Sears First US Retailer to Use 2D Bar Codes

Efforts to implement retail 2D bar codes in stores are accelerating: Sears, in conjuction with vendor ScanBuy, became the first U.S. retailer to begin a public trial that started in mid-December at a store in Marietta, Georgia. As opposed the the traditional row of black lines (a 1D barcode), 2D barcodes look like a grid and make use of a second, vertical dimension, allowing them to store more data. What Sears hopes to do is to allow a cell phone's digital camera "look" at a small 2D bar code on an advertisement, which launches an applet. A server interprets the bar code and the phone then launches a Web browser and deep-links to a page on that site, typically the Web site of the advertiser.

Currently, the biggest concern, which is also likely to be the most short-lived, is that the service is available on a relatively few phones in the United States. The concern about a shortage of supported phones was mentioned by a Sears manager involved in the trial.

Note: I've edited this to clarify that Sears is the first to use these in retail stores, since many users seem to think that this article implied that Sears was the first to use them ever, which is, of course, not true.

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I saw this kind of barcode on a bottle of drink in the UK. It said about scanning it to go to their website.

I'm not sure what software I need on my phone to be able to interpret the image taken with the camera, hmm.

This has already been in use all across Japan for a long time. Time for the rest of the world to catch up I guess.

So you want me to point a mobile-phone camera at a box, take a picture of the code, and it will magically send the phone browser to product info.

You're assuming I have a camera phone (nope, a non-camera Blackberry) and want to view your site NOW (as opposed to at home where I can use a 24" screen and broadband connection to see a potentially more informative site). This is better than a "Visit us at xxxxx.com" label how?

This is better than a "Visit us at xxxxx.com" label how?

Because it's the future! :P

Actually this technology can and is used for more than just sending you to a web site to see ads. If you look at a modern movie reel you'll see these along the edge of the film strip, they actually store the digital audio track. Pretty cool. Of course that's a really long code. On retail products they can store more information about said product than the older type though, so that's less info that has to be stored in an external database. Also as mentioned the USPS and other carriers use them for their tracking software.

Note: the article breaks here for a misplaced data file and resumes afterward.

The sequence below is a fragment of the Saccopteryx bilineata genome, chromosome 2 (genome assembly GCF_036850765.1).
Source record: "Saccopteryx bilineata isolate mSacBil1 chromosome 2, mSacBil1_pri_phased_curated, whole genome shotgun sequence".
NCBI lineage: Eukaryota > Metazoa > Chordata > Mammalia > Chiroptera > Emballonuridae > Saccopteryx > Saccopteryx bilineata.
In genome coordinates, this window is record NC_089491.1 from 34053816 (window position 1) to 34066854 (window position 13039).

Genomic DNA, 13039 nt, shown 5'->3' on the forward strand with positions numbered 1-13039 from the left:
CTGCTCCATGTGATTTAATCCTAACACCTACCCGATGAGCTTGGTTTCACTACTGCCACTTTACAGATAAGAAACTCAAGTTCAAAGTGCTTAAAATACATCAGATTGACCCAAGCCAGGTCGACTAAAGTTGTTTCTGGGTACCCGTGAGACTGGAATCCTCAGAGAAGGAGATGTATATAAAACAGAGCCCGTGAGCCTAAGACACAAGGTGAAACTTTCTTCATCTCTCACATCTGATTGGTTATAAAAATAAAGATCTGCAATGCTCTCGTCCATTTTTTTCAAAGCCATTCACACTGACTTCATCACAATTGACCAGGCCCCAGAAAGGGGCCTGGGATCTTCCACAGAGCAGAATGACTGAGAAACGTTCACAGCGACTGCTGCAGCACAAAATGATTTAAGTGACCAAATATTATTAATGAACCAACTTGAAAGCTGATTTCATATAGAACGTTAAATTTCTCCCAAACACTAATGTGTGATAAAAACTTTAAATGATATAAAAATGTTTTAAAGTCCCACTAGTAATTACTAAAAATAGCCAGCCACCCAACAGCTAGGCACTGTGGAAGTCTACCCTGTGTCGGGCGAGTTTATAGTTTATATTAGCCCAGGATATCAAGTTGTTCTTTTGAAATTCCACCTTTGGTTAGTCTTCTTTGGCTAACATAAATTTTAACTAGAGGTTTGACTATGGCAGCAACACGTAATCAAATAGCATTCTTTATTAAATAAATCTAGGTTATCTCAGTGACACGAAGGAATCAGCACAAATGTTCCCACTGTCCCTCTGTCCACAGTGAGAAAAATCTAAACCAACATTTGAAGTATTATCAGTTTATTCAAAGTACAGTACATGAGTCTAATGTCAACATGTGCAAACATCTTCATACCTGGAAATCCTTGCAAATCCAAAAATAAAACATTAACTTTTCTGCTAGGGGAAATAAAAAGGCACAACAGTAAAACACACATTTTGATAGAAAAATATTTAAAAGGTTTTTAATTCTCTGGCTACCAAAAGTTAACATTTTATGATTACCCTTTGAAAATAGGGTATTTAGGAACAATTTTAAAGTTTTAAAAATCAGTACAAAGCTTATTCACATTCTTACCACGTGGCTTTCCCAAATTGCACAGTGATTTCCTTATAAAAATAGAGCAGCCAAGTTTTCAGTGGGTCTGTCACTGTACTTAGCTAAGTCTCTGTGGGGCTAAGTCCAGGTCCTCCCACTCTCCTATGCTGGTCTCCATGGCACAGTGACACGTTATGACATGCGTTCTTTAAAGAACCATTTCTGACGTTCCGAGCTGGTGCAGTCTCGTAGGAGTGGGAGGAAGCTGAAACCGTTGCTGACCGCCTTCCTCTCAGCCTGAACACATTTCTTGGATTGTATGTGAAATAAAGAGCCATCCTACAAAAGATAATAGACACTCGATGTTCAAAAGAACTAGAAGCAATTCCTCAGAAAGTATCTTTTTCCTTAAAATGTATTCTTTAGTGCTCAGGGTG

To all people saying that this is not new tech and is rampant in Japan, I wholeheartedly agree. However, the article never mentioned Sears being the first to use 2D barcodes ever; nevertheless, I've clarified since I suppose it did seem a little ambiguous initially.

With that quantity of data, they can easily store error correction data, and I'm sure they do. Even 1D barcodes have a fairly safe checksum to avoid accidental misreadings.

They're not really talking about using these in shops as a replacement for standard barcodes, they're using them where they've been used for years - in advertisements in the shops. I'd guess, in theory, these require a full URL stored in the barcode which isn't really feasible with a longer barcode as the reader wouldn't be able to see it in it's Field of View.

In practice though, they're sending the barcode to a server to be read and that's sending back a URL, so they could just store an ID number and stick to a 2D barcode. I'd guess this is because phone's aren't generally powerful enough to do the image reading required for 2D barcodes (though I'd guess they could manage 1D barcodes easily!)...

Seems to me they're doing this because they can rather than working out the best way to do so...

So after reading all of the comments, and knowing personally that these are widely used..

Can someone change the post title to "Sears finally figures out 2d bar-codes"

Why should the title be changed? Its accurate, as none of the companies using them that are mentioned in the comments here are retailers. Sears is in fact the first US retailer to begin making use of them. Nowhere in the article does it say that they are claiming that they are the first company to ever use the technology.